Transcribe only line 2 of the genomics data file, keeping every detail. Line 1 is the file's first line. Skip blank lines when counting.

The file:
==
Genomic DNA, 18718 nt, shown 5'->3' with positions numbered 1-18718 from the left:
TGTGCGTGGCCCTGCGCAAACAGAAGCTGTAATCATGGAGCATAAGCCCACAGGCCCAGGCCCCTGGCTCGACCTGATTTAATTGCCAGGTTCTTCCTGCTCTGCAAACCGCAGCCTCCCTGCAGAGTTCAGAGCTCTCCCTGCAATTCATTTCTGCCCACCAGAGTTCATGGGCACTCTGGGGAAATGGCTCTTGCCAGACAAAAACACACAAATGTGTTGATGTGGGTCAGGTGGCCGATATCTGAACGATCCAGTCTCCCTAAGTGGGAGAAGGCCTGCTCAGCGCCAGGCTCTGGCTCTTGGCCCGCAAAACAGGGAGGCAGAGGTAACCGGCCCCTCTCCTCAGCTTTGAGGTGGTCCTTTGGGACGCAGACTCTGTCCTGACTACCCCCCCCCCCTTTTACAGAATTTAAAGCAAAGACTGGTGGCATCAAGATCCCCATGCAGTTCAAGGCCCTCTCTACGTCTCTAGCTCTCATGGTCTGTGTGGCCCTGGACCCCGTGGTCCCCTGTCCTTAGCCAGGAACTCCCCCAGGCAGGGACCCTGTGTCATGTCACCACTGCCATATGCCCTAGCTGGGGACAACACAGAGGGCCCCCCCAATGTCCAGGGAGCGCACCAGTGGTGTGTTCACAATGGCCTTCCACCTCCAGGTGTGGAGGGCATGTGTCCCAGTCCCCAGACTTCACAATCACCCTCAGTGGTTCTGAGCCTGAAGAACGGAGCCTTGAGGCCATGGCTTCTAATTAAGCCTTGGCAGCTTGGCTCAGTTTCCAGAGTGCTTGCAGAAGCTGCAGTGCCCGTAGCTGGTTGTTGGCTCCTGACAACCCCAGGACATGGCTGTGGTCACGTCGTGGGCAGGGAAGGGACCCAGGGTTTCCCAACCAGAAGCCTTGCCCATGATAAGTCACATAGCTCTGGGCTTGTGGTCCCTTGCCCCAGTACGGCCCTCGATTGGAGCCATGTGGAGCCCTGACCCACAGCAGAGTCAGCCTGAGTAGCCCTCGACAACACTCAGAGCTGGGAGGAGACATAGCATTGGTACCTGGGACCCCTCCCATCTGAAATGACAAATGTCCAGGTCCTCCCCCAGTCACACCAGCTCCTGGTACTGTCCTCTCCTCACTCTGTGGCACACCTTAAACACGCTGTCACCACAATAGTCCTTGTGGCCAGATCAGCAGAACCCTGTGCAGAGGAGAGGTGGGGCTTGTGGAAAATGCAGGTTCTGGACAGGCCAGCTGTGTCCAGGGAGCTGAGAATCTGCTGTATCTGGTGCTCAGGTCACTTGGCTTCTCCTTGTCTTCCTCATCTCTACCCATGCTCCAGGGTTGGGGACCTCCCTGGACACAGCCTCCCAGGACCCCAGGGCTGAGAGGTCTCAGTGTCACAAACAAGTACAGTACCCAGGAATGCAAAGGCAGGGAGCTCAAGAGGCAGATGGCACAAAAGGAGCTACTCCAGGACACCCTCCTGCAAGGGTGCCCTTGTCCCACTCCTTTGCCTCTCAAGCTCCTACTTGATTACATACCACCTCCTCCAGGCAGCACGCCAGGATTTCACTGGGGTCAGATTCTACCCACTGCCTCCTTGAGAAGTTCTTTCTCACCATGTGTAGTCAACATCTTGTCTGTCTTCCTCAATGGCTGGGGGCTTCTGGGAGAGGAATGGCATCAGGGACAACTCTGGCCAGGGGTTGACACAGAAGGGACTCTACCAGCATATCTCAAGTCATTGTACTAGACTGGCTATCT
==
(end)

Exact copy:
TGTGCGTGGCCCTGCGCAAACAGAAGCTGTAATCATGGAGCATAAGCCCACAGGCCCAGGCCCCTGGCTCGACCTGATTTAATTGCCAGGTTCTTCCTGCTCTGCAAACCGCAGCCTCCCTGCAGAGTTCAGAGCTCTCCCTGCAATTCATTTCTGCCCACCAGAGTTCATGGGCACTCTGGGGAAATGGCTCTTGCCAGACAAAAACACACAAATGTGTTGATGTGGGTCAGGTGGCCGATATCTGAACGATCCAGTCTCCCTAAGTGGGAGAAGGCCTGCTCAGCGCCAGGCTCTGGCTCTTGGCCCGCAAAACAGGGAGGCAGAGGTAACCGGCCCCTCTCCTCAGCTTTGAGGTGGTCCTTTGGGACGCAGACTCTGTCCTGACTACCCCCCCCCCCTTTTACAGAATTTAAAGCAAAGACTGGTGGCATCAAGATCCCCATGCAGTTCAAGGCCCTCTCTACGTCTCTAGCTCTCATGGTCTGTGTGGCCCTGGACCCCGTGGTCCCCTGTCCTTAGCCAGGAACTCCCCCAGGCAGGGACCCTGTGTCATGTCACCACTGCCATATGCCCTAGCTGGGGACAACACAGAGGGCCCCCCCAATGTCCAGGGAGCGCACCAGTGGTGTGTTCACAATGGCCTTCCACCTCCAGGTGTGGAGGGCATGTGTCCCAGTCCCCAGACTTCACAATCACCCTCAGTGGTTCTGAGCCTGAAGAACGGAGCCTTGAGGCCATGGCTTCTAATTAAGCCTTGGCAGCTTGGCTCAGTTTCCAGAGTGCTTGCAGAAGCTGCAGTGCCCGTAGCTGGTTGTTGGCTCCTGACAACCCCAGGACATGGCTGTGGTCACGTCGTGGGCAGGGAAGGGACCCAGGGTTTCCCAACCAGAAGCCTTGCCCATGATAAGTCACATAGCTCTGGGCTTGTGGTCCCTTGCCCCAGTACGGCCCTCGATTGGAGCCATGTGGAGCCCTGACCCACAGCAGAGTCAGCCTGAGTAGCCCTCGACAACACTCAGAGCTGGGAGGAGACATAGCATTGGTACCTGGGACCCCTCCCATCTGAAATGACAAATGTCCAGGTCCTCCCCCAGTCACACCAGCTCCTGGTACTGTCCTCTCCTCACTCTGTGGCACACCTTAAACACGCTGTCACCACAATAGTCCTTGTGGCCAGATCAGCAGAACCCTGTGCAGAGGAGAGGTGGGGCTTGTGGAAAATGCAGGTTCTGGACAGGCCAGCTGTGTCCAGGGAGCTGAGAATCTGCTGTATCTGGTGCTCAGGTCACTTGGCTTCTCCTTGTCTTCCTCATCTCTACCCATGCTCCAGGGTTGGGGACCTCCCTGGACACAGCCTCCCAGGACCCCAGGGCTGAGAGGTCTCAGTGTCACAAACAAGTACAGTACCCAGGAATGCAAAGGCAGGGAGCTCAAGAGGCAGATGGCACAAAAGGAGCTACTCCAGGACACCCTCCTGCAAGGGTGCCCTTGTCCCACTCCTTTGCCTCTCAAGCTCCTACTTGATTACATACCACCTCCTCCAGGCAGCACGCCAGGATTTCACTGGGGTCAGATTCTACCCACTGCCTCCTTGAGAAGTTCTTTCTCACCATGTGTAGTCAACATCTTGTCTGTCTTCCTCAATGGCTGGGGGCTTCTGGGAGAGGAATGGCATCAGGGACAACTCTGGCCAGGGGTTGACACAGAAGGGACTCTACCAGCATATCTCAAGTCATTGTACTAGACTGGCTATCT